first_imgJul 20 2018New research from Karolinska Institutet shows that the blood test Stockholm3 together with magnetic resonance imaging and targeted prostate biopsies may lead to a significant decrease in the number of biopsy procedures and diagnoses of harmless disease. The study is published in European Urology.The study compares traditional detection of prostate cancer with a novel practice using a blood test, the Stockholm3 test, in combination with magnetic resonance imaging (MRI) and targeted prostate biopsies.More men get a correct diagnosis and treatmentThe results show that the suggested diagnostic strategy decreased the number of biopsy procedures with 38 per cent and the number of men getting a diagnose with harmless disease by 42 per cent. At the same time, the number of men diagnosed with potentially harmful cancer increased with 10 per cent. The study was performed in collaboration with Swedish (Stockholm) and Norwegian (Oslo, Tönsberg) urology practices and includes 532 men.”We show that a combination of the Stockholm3 test and targeted prostate biopsies might increase the number of men with potentially dangerous disease that get a diagnosis. At the same time, we can spare many men from unnecessary prostate biopsies. This means that more men get a correct diagnosis and treatment, and that we can decrease unnecessary discomfort and risks, says Tobias Nordström, researcher at the Department of Medical Epidemiology and Biostatistics, Karolinska Institutet and urologist at Danderyd Hospital.Need for improved diagnosisIn the European Union, prostate cancer is the most frequently diagnosed cancer among men, with around 365,000 new cases yearly and 77,000 men dying from prostate cancer. Current practice includes a so called PSA test and systematic prostate biopsies where 10-12 samples are taken from the prostate. The PSA test has been controversial because it only poorly differentiates between lethal and harmless prostate cancer.Related StoriesLiving with advanced breast cancerStudy: Nearly a quarter of low-risk thyroid cancer patients receive more treatment than necessaryBacteria in the birth canal linked to lower risk of ovarian cancerThe Stockholm3 test is an alternative test method that combines five biomarkers, over 100 genetic markers and clinical data such as age, previous biopsies and family history of prostate cancer to better assess the risk of potentially harmful prostate cancer.”The current study confirms our previous findings showing the value of the Stockholm3 test as part of the diagnosis of prostate cancer. Studies of this type have been requested by the National Board of Health and Welfare in Sweden,” says Tobias Nordström.The research was funded by the Swedish Cancer Society, the Swedish Research Council, the Swedish Research Council for Health, Working Life and Welfare, The Strategic Research Programme in Cancer at Karolinska Instituet (StratCan), Karolinska Institutet och The Swedish e-Science Research Centre (SeRC).The Stockholm3 test was developed by researchers at Karolinska Institutet in collaboration with Thermo Fisher Scientific. Professor Henrik Grönberg, lead author of this study, has patent applications for the Stockholm3 test licensed to Thermo Fisher Scientific, and might receive royalties from sales related to these patents. Co-author Martin Eklund is named on some of these patent applications.Source: https://ki.se/en/news/combination-of-blood-test-and-imaging-improves-detection-of-prostate-cancerlast_img read more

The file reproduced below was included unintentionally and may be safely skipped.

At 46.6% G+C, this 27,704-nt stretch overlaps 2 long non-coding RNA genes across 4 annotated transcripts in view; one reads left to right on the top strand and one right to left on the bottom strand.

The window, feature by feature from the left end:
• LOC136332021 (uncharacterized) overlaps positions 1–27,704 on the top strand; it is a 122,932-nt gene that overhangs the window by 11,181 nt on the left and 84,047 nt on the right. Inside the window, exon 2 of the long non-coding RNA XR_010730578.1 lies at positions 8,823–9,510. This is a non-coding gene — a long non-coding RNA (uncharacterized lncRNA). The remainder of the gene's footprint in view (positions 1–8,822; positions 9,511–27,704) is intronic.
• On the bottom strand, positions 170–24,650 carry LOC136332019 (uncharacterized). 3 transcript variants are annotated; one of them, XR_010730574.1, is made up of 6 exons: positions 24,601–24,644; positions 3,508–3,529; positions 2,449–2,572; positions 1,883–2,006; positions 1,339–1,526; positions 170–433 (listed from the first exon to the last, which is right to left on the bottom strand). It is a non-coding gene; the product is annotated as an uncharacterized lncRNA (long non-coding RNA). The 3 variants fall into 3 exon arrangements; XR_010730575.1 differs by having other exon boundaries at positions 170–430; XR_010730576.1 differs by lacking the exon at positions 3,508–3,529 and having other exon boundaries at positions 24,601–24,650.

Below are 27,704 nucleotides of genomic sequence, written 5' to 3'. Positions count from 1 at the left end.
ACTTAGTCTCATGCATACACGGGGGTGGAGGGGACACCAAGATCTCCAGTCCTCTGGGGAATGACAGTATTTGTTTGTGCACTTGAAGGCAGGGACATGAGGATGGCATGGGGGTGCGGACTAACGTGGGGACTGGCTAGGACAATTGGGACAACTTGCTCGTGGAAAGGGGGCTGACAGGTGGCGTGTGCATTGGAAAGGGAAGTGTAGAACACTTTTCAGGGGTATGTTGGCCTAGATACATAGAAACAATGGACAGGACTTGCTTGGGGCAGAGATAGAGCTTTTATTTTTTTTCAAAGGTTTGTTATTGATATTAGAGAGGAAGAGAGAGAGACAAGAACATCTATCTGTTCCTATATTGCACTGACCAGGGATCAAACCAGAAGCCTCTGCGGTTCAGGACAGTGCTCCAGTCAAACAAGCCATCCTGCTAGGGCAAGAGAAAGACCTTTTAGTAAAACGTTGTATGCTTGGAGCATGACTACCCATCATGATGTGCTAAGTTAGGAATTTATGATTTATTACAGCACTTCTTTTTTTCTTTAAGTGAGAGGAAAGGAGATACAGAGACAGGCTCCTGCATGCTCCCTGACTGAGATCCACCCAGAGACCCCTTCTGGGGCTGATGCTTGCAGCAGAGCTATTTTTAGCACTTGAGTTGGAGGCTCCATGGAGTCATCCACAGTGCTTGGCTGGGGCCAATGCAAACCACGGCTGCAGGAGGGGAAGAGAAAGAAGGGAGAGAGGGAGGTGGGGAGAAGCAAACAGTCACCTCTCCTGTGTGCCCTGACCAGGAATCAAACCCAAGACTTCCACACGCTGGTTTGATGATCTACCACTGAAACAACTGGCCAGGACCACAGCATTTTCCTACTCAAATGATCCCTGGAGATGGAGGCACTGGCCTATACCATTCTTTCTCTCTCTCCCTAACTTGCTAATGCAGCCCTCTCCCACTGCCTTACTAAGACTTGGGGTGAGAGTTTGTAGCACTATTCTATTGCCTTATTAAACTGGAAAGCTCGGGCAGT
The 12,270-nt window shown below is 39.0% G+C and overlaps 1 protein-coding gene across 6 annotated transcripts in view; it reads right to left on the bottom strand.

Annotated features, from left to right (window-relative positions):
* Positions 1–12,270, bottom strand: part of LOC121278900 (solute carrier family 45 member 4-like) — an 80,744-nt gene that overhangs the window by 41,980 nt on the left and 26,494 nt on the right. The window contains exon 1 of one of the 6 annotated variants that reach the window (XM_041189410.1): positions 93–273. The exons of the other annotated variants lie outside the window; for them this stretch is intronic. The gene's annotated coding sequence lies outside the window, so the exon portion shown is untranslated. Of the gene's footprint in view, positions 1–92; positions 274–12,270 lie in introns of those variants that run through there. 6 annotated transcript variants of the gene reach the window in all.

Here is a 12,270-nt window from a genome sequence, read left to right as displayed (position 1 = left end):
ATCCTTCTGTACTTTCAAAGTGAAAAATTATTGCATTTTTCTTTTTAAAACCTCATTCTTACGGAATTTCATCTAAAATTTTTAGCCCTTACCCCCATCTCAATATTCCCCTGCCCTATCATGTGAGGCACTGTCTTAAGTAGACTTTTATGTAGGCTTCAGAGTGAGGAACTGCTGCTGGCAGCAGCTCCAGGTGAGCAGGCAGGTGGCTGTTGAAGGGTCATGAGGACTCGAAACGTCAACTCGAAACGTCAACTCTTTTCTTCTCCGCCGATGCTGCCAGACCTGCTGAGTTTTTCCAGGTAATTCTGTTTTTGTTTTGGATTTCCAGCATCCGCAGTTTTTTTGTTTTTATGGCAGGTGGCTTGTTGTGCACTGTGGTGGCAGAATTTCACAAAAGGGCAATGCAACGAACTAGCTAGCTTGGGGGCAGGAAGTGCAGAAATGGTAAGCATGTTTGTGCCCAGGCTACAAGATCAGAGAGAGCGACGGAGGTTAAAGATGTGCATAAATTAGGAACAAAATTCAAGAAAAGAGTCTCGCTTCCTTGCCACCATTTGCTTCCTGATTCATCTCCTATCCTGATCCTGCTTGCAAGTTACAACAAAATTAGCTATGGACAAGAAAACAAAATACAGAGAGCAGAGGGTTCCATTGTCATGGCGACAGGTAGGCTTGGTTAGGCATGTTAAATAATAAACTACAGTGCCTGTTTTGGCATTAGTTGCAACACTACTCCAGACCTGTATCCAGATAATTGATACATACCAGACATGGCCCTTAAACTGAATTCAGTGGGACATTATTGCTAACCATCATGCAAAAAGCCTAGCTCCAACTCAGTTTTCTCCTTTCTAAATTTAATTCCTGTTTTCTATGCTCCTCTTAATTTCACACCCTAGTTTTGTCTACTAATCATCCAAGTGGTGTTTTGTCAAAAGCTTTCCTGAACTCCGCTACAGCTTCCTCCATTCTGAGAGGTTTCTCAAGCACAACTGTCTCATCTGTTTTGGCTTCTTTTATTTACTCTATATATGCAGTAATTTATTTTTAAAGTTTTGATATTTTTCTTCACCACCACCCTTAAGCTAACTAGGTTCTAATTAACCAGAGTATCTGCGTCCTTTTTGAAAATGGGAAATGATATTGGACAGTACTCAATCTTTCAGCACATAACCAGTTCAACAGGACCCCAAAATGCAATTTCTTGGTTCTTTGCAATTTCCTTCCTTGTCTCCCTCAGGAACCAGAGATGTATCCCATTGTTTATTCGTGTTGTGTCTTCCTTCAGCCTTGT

Harvard scientists end 40yearquest for elusive identity of hearing protein